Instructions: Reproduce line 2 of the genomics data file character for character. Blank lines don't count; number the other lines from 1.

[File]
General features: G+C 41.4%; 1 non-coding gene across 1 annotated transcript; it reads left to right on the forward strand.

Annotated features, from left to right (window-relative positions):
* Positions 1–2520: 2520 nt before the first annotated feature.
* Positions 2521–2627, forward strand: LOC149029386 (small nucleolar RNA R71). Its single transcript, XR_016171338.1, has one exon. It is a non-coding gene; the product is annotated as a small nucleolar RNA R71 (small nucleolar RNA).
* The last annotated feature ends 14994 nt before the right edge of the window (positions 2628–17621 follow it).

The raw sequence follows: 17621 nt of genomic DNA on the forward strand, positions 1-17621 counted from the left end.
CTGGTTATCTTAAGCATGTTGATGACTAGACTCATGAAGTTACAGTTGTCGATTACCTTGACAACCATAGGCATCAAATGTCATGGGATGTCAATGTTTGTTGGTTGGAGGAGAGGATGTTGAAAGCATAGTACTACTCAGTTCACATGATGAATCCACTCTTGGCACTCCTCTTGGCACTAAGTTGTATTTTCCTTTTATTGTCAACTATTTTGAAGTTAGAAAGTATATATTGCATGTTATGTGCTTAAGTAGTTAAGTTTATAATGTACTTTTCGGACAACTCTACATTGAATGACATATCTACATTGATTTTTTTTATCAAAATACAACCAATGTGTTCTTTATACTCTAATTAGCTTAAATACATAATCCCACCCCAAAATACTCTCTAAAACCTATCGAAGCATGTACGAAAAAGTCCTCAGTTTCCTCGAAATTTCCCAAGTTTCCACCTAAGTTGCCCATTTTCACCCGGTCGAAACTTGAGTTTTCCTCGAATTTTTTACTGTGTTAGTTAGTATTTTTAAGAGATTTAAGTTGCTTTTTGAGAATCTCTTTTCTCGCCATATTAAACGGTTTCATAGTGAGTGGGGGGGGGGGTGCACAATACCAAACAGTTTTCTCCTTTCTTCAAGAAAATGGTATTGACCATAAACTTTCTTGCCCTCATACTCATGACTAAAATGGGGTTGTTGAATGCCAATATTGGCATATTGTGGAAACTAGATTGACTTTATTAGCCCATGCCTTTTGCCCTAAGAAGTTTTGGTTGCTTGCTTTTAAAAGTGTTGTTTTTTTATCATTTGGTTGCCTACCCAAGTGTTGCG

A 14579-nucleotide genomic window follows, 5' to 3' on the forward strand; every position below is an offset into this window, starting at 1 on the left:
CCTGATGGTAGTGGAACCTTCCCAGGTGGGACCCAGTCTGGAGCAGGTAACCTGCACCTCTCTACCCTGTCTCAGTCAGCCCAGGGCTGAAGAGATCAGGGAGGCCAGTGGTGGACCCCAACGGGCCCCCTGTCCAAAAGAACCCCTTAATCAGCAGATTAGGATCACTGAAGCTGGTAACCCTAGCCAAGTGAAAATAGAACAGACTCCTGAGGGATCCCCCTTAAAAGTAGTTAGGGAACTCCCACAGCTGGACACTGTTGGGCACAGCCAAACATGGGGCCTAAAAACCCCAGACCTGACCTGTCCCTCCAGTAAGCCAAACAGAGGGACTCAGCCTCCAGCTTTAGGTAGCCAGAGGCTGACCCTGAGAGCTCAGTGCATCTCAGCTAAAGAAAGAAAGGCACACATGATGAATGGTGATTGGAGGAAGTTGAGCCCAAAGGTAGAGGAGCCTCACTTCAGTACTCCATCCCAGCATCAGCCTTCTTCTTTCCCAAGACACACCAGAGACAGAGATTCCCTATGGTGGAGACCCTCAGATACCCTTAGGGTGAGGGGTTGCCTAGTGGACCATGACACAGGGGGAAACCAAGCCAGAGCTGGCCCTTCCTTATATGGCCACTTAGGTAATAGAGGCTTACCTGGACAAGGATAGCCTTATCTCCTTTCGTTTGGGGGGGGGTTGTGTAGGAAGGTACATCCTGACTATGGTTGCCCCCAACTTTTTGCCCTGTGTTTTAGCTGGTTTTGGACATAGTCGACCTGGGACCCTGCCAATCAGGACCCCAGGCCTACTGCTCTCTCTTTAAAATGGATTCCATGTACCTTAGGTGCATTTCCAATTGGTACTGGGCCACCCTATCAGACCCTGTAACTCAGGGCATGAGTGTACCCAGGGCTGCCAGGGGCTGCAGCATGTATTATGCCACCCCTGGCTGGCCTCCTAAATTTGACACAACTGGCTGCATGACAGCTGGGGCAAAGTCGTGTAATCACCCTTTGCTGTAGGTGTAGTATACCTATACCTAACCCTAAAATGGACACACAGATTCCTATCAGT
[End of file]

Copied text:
Annotated features, from left to right (window-relative positions):